Buckle: When humidity is high, wood expands and gaps disappear. In situations of too much moisture, wood may cup, or “buckle.”

Clear: A quality of oak that has no visual blemishes or knots. Expensive.

Cross-ply Construction: A technique where wood plies are stacked on top of each other in opposing directions. The result is a wood floor that is dimensionally stable and less affected by moisture. Allows the plies to counteract each other, thus prohibiting the plank from shrinking or expanding under humid conditions. These floors can be installed over concrete and/or below grade.

Cupping: Warping with a concave condition; the center is lower than the sides.

Eased Edge: Some manufacturers add this slightly beveled edge to both the length and end joints of their hardwood planks. This helps hide minor irregularities, including uneven plank heights. Also called “micro-beveled edge.”

Engineered: One of the three common types of hardwood floor (the others are Solid and Longstrip Plank). Generally made with 2,3, or 5 thin sheets or plies of wood, laminated together to form a single plank. Most can be nailed, stapled or glued down, or floated over a variety of subfloors, including some existing flooring.

Finish in Place: The term given to unfinished hardwood floors that are installed onsite, sanded and finished with an application of 2 to 3 coats of urethane that is brushed or mopped on. May be screened and recoated to rejuvenate the finish and revitalize the floor’s natural beauty.

Floating Floor Installation: With this method of installation, hardwood floors are not mechanically fastened to any part of the subfloor. Instead, a thin pad is placed between the wood and the subfloor and wood glue is applied in the tongue and groove of each plank. This technique protects against moisture, reduces noise, feels softer and provides for some additional “R” value. Some Engineered floors and all Longstrip floors can be floated.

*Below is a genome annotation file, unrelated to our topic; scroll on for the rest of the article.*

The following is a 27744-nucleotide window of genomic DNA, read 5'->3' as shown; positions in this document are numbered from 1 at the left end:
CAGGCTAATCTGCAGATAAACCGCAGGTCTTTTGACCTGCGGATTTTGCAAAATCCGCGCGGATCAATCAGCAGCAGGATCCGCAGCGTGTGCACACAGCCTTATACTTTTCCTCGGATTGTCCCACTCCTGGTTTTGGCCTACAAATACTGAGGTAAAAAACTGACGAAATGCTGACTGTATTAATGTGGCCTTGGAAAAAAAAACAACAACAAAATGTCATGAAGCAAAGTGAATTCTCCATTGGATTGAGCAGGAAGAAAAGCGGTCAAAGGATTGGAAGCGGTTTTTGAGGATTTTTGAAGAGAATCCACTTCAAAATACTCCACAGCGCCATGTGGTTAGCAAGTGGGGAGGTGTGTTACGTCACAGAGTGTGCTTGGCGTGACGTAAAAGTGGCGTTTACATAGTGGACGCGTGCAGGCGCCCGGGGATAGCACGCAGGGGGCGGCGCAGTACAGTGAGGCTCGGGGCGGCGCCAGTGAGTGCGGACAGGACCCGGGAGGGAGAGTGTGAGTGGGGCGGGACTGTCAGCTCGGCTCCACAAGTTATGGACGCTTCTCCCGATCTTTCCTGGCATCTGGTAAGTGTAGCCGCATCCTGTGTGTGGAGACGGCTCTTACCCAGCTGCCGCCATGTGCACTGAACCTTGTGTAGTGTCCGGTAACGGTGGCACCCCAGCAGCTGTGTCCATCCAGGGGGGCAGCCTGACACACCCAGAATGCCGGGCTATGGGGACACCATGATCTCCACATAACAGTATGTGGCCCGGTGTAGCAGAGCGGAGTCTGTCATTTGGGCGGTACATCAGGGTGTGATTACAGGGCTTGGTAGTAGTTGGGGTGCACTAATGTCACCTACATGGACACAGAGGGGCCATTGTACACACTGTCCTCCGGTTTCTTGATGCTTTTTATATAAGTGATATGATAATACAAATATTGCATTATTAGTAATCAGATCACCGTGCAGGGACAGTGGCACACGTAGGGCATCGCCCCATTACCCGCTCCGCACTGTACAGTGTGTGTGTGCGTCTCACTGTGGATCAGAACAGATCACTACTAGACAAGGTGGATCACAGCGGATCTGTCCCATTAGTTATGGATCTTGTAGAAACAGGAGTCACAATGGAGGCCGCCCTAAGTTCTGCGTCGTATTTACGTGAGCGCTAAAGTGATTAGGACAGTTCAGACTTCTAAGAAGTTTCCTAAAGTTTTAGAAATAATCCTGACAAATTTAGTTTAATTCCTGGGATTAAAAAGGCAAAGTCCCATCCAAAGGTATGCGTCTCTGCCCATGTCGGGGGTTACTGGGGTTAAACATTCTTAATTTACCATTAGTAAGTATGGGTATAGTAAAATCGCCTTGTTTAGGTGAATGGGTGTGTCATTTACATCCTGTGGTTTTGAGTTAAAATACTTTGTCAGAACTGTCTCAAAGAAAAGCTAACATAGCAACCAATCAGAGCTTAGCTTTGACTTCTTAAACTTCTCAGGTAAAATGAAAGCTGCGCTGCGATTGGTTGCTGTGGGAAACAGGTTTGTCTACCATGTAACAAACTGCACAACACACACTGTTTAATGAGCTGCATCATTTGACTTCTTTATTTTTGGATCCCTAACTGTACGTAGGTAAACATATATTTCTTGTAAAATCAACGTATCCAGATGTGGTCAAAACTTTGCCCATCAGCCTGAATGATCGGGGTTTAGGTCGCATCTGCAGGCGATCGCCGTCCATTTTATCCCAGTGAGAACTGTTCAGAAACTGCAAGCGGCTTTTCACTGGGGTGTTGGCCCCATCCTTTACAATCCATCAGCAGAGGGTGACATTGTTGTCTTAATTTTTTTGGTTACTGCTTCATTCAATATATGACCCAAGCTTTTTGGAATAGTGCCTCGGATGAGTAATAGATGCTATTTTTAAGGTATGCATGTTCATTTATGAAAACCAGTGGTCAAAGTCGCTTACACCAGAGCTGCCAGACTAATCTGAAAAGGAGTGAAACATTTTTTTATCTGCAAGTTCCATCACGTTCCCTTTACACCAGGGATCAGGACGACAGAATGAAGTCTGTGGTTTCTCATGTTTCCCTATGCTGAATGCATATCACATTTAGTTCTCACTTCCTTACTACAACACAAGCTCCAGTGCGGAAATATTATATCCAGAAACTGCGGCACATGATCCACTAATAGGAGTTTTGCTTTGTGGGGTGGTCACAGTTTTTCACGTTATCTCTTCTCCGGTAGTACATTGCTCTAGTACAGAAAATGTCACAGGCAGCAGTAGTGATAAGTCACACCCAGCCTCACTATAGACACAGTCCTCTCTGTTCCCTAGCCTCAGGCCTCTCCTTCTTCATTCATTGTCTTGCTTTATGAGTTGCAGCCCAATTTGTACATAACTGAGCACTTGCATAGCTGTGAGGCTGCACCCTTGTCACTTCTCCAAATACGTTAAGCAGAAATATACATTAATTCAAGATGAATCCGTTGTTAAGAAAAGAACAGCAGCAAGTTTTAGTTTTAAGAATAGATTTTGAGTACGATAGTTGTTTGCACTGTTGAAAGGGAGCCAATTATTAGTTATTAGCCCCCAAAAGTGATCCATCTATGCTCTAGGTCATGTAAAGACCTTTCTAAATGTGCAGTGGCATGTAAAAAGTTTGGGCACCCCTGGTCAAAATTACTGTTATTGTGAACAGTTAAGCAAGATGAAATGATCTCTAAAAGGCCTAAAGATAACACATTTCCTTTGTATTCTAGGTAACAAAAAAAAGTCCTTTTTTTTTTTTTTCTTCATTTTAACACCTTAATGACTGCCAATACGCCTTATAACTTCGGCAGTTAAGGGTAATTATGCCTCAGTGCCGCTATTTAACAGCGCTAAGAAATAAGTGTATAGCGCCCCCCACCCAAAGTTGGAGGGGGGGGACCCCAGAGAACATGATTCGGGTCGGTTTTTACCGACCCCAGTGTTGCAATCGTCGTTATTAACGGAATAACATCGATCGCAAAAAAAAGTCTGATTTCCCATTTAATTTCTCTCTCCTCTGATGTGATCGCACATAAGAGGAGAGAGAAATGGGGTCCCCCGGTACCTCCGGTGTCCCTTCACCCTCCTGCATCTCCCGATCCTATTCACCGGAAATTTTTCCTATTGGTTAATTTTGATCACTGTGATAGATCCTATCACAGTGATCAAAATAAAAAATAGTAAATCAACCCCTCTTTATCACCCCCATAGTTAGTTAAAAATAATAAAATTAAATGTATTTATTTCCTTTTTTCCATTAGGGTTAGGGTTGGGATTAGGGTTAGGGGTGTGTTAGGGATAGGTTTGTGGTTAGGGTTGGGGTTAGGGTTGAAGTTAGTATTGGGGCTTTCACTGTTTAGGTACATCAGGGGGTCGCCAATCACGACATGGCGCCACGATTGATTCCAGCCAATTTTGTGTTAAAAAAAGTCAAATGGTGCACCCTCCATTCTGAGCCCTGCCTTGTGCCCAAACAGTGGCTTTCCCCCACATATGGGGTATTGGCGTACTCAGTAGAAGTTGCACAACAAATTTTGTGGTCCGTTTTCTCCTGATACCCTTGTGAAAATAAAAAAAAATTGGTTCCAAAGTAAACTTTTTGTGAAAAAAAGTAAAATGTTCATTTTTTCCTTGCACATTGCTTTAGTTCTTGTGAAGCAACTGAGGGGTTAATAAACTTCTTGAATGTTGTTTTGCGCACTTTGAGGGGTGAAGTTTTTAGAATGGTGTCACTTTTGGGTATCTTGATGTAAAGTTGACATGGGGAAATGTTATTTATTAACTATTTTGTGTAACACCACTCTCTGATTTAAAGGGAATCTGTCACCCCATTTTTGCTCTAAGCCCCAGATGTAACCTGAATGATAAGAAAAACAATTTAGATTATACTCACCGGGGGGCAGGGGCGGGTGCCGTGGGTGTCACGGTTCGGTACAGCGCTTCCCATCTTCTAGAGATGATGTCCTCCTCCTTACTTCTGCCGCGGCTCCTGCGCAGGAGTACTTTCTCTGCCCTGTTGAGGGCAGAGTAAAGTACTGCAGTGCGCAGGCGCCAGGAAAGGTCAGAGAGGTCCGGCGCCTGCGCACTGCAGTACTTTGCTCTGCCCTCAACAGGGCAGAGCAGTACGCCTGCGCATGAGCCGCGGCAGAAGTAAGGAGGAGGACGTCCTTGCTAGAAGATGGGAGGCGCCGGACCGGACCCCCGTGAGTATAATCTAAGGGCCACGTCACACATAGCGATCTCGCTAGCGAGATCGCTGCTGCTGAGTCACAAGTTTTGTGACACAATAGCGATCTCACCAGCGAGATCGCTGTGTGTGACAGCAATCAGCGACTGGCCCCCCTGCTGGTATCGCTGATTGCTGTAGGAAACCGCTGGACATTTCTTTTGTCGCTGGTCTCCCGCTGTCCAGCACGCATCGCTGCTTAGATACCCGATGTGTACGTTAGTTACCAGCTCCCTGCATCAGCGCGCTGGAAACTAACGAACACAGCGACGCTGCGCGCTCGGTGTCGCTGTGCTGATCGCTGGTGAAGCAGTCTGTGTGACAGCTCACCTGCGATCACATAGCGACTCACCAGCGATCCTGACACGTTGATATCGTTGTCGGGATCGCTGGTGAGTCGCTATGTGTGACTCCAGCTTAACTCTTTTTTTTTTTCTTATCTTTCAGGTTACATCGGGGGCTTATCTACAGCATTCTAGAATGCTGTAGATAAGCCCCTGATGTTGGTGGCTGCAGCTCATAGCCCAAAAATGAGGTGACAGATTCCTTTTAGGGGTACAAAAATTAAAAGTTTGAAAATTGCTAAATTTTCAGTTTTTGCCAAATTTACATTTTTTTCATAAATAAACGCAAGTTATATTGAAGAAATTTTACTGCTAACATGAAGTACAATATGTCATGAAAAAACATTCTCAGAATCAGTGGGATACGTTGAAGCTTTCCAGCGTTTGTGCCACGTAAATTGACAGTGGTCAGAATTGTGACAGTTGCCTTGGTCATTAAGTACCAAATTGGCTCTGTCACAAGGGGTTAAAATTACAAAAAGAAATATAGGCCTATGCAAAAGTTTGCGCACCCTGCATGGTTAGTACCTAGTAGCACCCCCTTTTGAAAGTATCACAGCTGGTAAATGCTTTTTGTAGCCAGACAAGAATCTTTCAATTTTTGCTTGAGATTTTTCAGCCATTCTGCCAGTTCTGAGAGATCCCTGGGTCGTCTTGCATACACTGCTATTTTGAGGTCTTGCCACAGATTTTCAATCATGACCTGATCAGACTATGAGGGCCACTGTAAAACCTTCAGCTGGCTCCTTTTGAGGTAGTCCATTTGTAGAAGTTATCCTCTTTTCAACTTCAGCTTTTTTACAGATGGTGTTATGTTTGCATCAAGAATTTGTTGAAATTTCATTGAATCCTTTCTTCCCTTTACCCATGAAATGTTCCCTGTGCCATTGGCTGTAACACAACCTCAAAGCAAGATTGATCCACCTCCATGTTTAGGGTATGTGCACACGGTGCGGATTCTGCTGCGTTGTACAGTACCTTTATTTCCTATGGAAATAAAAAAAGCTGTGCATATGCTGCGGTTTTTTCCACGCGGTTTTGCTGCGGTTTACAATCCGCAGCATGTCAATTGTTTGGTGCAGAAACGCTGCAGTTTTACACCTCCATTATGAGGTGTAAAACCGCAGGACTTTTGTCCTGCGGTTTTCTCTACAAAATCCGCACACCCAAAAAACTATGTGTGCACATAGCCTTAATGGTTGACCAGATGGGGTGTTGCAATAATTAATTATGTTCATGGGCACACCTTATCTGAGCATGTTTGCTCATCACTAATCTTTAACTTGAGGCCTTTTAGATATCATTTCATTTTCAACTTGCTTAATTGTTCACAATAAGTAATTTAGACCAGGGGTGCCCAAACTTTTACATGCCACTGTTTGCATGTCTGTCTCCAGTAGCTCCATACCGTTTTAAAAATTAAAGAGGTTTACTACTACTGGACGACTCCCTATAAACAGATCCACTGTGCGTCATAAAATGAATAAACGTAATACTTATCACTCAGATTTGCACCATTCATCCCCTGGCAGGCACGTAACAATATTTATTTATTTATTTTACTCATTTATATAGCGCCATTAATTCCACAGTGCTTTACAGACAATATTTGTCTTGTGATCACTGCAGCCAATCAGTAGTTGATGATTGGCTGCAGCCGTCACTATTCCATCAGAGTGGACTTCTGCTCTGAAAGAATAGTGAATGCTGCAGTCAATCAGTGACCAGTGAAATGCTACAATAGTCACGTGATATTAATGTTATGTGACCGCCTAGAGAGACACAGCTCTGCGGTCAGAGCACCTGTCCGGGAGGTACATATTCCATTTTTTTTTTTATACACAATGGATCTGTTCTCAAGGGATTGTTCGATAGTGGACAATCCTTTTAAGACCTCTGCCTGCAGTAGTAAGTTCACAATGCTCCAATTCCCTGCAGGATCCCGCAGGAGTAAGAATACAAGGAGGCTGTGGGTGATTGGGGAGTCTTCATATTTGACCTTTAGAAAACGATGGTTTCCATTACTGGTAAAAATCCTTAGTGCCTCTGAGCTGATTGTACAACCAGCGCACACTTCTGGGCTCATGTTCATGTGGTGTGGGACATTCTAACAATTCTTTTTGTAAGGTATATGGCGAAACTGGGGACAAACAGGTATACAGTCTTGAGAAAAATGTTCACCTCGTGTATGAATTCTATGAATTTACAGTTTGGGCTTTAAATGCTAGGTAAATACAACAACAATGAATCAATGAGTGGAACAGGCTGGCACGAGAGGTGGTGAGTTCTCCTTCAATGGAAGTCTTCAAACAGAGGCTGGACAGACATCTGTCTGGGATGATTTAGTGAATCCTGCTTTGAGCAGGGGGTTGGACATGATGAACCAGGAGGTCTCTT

Glue Down: The process in which hardwood floor is adhered to a subfloor using a recommended mastic or adhesive, spread on with the proper sized trowel. Engineered wood floors and parquets are typically glued down, while solid strip and plank floors are nailed or stapled.

Graining: Each species of wood has its own unique texture, color and graining, determined by the way it was cut.

Janka Hardness Test: The standard test for determining a wood’s hardness rating in which the force required to embed a .444 inch steel ball to half its diameter in a piece of wood is measured. The higher the number, the harder the wood. Only used as a general guideline.

Knot: The round, harder, typically darker cross-section of a piece of wood where a branch once joined the tree trunk

Laminate: A manufactured product sandwiching a backing material, visual element and a wear layer that simulates the look of hardwood, stone, or other natural or unnatural surfaces.

Longstrip Plank: One of the three common types of hardwood floor (the others are Solid and Engineered). Similar to Engineered floors in that multiple layers or plies are glued together on top of a center core that is typically a softer wood material that is also used to make the tongue and groove. The result is a board that appears to be 3 rows wide and several planks long. Comes in a wide variety of domestic and exotic hardwood species. Easy to replace if damaged.

Moisture Cured Urethane: A chemical similar to solvent-based urethanes, but requires humidity (moisture) to cure.  Extremely difficult to apply, has a strong odor and is best left to the professional.

Moldings: Used to cover expansion joints and to enhance the performance and appearance of a hardwood floor. Typically need to be removed for installation.

Nail Down: Nailing cleats are used with a wood flooring nailer and a mallet to attach hardwood flooring to a subfloor. This method of installation is typically used with the 3/4″ solid products, though adapters exist for thinner floors.

Number 1 Common: A quality of oak that has some knots and some dark graining.

Number 2 Common: A quality of oak that has even more knots and dark graining.

On-Grade: At ground level